For about 20 years, Mr Graham has worked on a project south of Ballina with the Jali Aboriginal community.
Part of the Bundjalung Nation, the community manages the Ngunya Jargoon Indigenous Protected Area.
It has, or had, Australia’s biggest colony of northern long-nosed potoroos, which, at about 80 centimetre long, have a koala-like fluffy cuteness, like stuffed toys that move.
This particular potoroo lives in dry forests on the coastal plains next to the rainforests. It has a gourmet diet, digging up eucalypt truffles.
It turns out Australia has the world’s greatest diversity of truffles — in the roots of our eucalypts.
The fungi that produce the truffles keep the eucalypts healthy. The potoroos eat the truffles, and spread the fungi through their poo.
“They are a keystone species, keeping the whole landscape together and healthy,” Mr Graham says.
Thus the project with the Jali conservation managers.
“Together we’ve done lots of good work to understand how many numbers there are, and how and where they live, and to control foxes and predators,” Mr Graham says.
Almost the entire area has now been burnt.
”The fires were so hot, particularly on two ferocious days of fire weather, it’s likely that a lot of potoroos were killed,” Mr Graham says.
“Those that survived have very little shelter, and are vulnerable to being eaten by foxes and cats.”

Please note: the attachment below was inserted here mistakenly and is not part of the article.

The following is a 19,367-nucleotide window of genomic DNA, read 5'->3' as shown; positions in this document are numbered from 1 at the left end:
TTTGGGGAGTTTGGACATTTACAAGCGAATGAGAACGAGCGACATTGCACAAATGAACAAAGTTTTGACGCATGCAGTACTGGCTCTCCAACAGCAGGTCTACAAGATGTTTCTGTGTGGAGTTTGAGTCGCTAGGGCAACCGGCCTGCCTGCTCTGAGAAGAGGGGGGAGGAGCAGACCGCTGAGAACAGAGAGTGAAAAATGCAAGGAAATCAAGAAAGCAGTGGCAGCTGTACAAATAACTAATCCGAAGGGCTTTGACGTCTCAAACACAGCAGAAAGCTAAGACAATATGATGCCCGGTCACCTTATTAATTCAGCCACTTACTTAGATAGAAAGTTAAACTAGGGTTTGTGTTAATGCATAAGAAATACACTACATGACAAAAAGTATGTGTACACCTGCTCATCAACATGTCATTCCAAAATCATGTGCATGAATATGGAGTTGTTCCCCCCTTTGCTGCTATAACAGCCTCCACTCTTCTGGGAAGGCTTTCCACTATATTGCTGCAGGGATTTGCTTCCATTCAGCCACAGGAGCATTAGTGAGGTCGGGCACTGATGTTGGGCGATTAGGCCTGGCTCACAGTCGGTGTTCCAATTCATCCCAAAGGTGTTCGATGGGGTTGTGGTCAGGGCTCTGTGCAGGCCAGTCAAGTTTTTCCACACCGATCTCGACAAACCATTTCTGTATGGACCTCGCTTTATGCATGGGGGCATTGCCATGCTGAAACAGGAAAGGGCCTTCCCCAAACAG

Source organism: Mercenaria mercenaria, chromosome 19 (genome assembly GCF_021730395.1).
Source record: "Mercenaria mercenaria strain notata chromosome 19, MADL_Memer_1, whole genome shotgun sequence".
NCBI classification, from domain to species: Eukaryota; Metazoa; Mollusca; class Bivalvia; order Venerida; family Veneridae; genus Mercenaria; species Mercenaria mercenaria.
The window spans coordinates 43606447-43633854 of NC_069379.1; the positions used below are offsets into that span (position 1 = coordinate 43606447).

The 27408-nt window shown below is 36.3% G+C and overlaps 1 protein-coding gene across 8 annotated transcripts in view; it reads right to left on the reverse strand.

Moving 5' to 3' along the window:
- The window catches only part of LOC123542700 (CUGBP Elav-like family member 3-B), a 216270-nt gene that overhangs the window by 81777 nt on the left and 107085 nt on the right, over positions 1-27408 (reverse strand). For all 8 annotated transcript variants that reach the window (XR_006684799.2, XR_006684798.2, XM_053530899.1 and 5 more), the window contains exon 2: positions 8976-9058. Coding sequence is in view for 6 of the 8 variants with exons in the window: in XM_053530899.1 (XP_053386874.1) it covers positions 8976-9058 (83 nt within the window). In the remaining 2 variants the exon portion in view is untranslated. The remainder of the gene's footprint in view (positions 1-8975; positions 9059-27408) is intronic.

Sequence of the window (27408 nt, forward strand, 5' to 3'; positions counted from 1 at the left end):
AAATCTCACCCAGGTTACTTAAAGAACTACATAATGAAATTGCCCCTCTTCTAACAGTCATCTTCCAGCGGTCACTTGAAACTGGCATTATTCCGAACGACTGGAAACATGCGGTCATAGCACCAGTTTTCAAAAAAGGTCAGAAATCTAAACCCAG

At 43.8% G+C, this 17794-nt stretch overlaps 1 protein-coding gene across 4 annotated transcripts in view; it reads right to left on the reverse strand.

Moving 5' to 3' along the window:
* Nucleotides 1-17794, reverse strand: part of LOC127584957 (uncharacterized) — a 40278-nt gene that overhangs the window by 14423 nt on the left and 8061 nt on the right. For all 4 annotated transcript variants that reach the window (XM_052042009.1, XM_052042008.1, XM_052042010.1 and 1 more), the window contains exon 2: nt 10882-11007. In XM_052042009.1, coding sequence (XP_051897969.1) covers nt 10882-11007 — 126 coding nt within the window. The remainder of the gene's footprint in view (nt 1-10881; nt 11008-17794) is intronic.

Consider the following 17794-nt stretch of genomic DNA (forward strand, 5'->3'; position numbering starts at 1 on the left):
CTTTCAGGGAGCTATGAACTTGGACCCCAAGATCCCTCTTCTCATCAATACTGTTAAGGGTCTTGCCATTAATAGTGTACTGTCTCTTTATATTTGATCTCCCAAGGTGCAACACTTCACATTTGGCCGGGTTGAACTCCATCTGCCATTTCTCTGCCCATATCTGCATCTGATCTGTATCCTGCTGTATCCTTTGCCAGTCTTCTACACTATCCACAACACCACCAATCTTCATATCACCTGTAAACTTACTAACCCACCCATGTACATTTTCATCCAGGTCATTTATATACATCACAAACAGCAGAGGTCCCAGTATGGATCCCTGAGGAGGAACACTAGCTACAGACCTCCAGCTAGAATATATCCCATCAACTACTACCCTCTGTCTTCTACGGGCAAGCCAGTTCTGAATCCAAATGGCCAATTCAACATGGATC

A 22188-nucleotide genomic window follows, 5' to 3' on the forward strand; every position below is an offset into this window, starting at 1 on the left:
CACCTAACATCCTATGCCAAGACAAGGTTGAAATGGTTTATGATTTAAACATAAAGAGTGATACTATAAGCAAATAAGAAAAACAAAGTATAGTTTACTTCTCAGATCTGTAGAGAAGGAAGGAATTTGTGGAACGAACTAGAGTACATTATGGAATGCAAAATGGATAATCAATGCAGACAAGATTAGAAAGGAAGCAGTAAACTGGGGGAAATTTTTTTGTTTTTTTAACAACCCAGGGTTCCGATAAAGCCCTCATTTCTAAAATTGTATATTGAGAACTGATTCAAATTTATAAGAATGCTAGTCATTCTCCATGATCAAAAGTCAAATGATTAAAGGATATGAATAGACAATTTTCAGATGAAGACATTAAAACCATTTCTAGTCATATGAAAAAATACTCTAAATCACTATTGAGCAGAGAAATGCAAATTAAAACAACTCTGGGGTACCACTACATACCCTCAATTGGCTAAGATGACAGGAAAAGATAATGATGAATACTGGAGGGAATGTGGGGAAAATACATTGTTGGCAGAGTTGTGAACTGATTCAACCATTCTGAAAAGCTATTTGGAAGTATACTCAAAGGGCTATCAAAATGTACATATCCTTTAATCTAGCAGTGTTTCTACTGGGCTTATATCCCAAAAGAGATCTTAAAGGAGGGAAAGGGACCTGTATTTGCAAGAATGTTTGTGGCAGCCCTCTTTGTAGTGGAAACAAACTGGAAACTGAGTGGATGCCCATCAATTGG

Mr Graham has been fighting the fires in the forests since they began about three months ago.
He, and dozens of likeminded people, have managed to save some of the old growth trees by clearing around them.
One reason the north coast of New South Wales is a global biodiversity hotspot is it has the most species of eucalypts in the world, and the best areas of Antarctic Beech forest.
“These forests are recognised globally for their outstanding universal values because they are essentially the oldest forests remaining on the planet,” Mr Graham says.
The tree hollows host many fauna species, for shelter and breeding. The hollows take centuries to develop to full size. They can’t be replaced.
“You have to wait 200 to 400 years until they develop again,” Mr Graham says.
Mr Graham speaks in a calm, measured tone.
His fires losses have been deeply personal.
One of two nature conservation areas he privately owns, and manages for their natural values, has been almost obliterated by fire.
He wants to present only the facts, and avoid fuelling a media and political circus around the fires.
But the marathon toll of anxiety, threat and loss is exhausting, as evidenced by a recent post he made on Facebook, at 2.30am:
“Friends. Shit is getting well-serious.
“I am at my place at the very top of the Bellinger Valley. Smoke has completely saturated everything for days now.
“Most of this evening I have heard the wind absolutely roaring on the escarpment above. These beasts are inexorably heading for Point Lookout and New England National Park — the biggest and healthiest chunk of Gondwana.
“There are no words that can describe the significance, enormity and horror of what now looks highly likely to happen … Rain, RAIN … RAIN …”